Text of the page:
Fans of the singer/actress/director will devour all 600 pages of this book, and even those less enamored will admit that it takes a hefty volume to do justice to the tangled psyche of a star as legendary for her temperament as her talent. Anne Edwards, who has infused the celebrity bio with class in a dozen previous books, does her usual thorough research and manages to combine plenty of juicy anecdotes with a thoughtful, generally favorable evaluation of the super-diva's career, from early fame in Funny Girl
to labors of love like Yentl.
From Publishers Weekly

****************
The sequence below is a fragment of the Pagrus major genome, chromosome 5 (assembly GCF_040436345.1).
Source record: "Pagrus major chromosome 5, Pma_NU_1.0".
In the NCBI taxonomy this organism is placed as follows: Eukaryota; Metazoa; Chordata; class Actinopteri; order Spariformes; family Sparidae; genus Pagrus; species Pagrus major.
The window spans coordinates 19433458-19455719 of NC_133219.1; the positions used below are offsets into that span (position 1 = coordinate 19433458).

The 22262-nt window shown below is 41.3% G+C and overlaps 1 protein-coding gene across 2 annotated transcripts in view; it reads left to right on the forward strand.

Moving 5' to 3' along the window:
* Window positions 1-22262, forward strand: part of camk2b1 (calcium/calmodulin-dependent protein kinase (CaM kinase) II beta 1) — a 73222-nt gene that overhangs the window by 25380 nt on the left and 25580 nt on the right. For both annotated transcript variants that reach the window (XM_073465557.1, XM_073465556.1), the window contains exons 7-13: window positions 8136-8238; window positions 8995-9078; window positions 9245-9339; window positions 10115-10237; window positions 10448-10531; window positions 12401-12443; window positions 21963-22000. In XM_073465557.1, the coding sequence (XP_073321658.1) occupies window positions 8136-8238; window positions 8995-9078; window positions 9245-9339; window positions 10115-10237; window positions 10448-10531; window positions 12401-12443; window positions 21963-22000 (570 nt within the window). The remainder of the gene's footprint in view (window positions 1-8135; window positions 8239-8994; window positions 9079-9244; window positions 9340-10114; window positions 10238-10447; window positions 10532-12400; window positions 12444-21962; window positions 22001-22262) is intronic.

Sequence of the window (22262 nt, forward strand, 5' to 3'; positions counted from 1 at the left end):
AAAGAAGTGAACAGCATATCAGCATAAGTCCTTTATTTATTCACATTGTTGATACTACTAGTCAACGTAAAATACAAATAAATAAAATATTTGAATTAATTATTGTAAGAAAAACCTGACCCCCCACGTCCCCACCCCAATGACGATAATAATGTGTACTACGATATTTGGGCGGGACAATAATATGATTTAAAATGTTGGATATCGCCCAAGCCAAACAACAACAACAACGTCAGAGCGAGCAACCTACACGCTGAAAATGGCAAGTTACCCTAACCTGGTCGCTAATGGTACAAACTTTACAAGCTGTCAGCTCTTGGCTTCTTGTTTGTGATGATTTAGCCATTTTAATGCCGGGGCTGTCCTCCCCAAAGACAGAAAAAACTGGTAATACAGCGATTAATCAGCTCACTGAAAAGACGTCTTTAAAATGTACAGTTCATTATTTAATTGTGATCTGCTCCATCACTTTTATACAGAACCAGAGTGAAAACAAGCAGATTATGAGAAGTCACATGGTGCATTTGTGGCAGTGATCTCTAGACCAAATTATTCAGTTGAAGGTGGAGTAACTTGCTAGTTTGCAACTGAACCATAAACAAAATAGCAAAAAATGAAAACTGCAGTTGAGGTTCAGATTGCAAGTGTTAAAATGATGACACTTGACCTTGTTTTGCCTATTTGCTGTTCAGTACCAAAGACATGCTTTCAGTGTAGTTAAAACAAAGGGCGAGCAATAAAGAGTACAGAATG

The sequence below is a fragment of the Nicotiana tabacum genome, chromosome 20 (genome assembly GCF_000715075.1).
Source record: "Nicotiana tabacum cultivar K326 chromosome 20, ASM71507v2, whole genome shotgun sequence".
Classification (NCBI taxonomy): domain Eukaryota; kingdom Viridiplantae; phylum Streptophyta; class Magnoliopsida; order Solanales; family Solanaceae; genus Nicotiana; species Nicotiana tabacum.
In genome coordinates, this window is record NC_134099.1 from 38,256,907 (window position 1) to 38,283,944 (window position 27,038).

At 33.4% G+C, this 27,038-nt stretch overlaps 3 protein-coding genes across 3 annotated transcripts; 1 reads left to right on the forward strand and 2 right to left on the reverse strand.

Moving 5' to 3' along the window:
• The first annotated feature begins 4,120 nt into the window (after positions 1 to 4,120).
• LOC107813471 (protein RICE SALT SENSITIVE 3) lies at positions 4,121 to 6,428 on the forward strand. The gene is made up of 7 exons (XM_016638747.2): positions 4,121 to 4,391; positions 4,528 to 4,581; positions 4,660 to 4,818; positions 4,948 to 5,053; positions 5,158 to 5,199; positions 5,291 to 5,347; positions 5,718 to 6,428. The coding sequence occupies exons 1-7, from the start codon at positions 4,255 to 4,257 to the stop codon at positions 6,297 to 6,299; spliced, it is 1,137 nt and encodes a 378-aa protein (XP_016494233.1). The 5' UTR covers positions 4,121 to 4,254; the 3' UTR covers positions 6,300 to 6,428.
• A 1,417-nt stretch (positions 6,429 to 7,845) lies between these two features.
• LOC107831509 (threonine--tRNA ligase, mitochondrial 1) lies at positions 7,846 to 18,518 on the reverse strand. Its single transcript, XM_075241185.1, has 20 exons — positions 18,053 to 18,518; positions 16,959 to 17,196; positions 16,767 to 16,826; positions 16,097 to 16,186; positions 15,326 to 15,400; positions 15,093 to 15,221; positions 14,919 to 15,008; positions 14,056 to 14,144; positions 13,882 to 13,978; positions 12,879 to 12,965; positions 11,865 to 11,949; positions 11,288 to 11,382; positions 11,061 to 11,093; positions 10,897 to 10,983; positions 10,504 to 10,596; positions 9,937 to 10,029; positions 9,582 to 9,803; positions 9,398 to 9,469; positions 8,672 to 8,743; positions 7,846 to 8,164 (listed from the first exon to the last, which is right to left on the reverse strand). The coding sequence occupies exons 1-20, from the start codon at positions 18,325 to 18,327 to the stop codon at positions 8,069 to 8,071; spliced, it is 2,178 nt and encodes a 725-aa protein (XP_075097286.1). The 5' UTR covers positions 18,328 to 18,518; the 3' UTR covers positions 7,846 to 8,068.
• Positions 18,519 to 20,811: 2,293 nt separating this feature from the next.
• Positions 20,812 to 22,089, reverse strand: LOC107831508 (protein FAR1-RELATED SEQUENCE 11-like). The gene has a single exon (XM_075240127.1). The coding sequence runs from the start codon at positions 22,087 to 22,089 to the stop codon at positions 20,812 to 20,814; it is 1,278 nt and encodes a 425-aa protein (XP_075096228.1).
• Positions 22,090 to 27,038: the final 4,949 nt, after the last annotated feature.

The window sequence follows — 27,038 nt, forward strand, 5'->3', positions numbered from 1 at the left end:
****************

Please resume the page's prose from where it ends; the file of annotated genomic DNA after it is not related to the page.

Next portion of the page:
Veteran celeb biographer Edwards's life of Barbara Streisand is a sterling example of diva lit. The book is energized by the author's love/hate relationship with her subject. Streisand's well-known story is recounted in compelling and evocative detail, from her escape from an emotionally withholding mother, through her early stardom in Funny Girl and Hello, Dolly!, to her current status as film auteur and pop icon. Edwards (Vivien Leigh) portrays a performer convinced of her own star quality even as a beginner?stealing the Broadway show I Can Get It for You Wholesale in a small part and battling for control of her movies with veteran directors like William Wyler, Gene Kelly and Vincente Minnelli (and winning as often as not)?and generally turning every song, performance and motion picture into an ode to herself. Streisand has not endeared herself to colleagues. Walter Matthau is quoted as calling her "a boa constrictor" and, in her acknowledgments, Edwards cites "over a hundred people" who spoke to her but did not want their names used. Throughout, Edwards mixes breathless awe at Streisand's talent and indomitable willpower with obvious contempt for what the author sees as the actress's narcissism, arrogance and lack of concern for others. Thus, Edwards can condemn "the extraordinary meanness of the press" only 20 pages after thumping Streisand for her "strikingly egotistical manner" in taking sole credit for The Prince of Tides. In the end, the book seems a lot like Streisand herself: many times far from lovable, but never less than fascinating. The book includes full listings of Streisand's film, recording, TV and theatrical credits, as well as photos, not seen by PW.
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